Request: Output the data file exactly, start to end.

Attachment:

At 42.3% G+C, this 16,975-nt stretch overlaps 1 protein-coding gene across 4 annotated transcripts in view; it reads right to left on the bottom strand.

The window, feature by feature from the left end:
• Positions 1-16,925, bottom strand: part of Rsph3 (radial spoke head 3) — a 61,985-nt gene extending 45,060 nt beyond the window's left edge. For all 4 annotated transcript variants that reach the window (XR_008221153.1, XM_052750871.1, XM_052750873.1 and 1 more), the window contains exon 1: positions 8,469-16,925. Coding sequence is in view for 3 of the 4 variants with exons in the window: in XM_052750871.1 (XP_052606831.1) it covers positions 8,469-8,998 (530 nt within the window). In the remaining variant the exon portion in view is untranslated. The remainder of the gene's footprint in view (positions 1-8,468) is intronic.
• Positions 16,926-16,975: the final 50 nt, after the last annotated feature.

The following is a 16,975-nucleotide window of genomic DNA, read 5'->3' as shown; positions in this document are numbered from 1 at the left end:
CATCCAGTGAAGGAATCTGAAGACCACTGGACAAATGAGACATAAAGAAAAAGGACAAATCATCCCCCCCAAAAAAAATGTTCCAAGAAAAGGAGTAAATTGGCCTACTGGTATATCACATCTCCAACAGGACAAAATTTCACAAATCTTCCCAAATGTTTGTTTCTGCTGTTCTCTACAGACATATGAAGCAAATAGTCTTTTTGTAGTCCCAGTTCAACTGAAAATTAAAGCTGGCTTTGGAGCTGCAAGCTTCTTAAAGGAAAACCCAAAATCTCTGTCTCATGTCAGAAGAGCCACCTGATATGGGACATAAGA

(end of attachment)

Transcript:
At 42.3% G+C, this 16,975-nt stretch overlaps 1 protein-coding gene across 4 annotated transcripts in view; it reads right to left on the bottom strand.

The window, feature by feature from the left end:
• Positions 1-16,925, bottom strand: part of Rsph3 (radial spoke head 3) — a 61,985-nt gene extending 45,060 nt beyond the window's left edge. For all 4 annotated transcript variants that reach the window (XR_008221153.1, XM_052750871.1, XM_052750873.1 and 1 more), the window contains exon 1: positions 8,469-16,925. Coding sequence is in view for 3 of the 4 variants with exons in the window: in XM_052750871.1 (XP_052606831.1) it covers positions 8,469-8,998 (530 nt within the window). In the remaining variant the exon portion in view is untranslated. The remainder of the gene's footprint in view (positions 1-8,468) is intronic.
• Positions 16,926-16,975: the final 50 nt, after the last annotated feature.

The following is a 16,975-nucleotide window of genomic DNA, read 5'->3' as shown; positions in this document are numbered from 1 at the left end:
CATCCAGTGAAGGAATCTGAAGACCACTGGACAAATGAGACATAAAGAAAAAGGACAAATCATCCCCCCCAAAAAAAATGTTCCAAGAAAAGGAGTAAATTGGCCTACTGGTATATCACATCTCCAACAGGACAAAATTTCACAAATCTTCCCAAATGTTTGTTTCTGCTGTTCTCTACAGACATATGAAGCAAATAGTCTTTTTGTAGTCCCAGTTCAACTGAAAATTAAAGCTGGCTTTGGAGCTGCAAGCTTCTTAAAGGAAAACCCAAAATCTCTGTCTCATGTCAGAAGAGCCACCTGATATGGGACATAAGA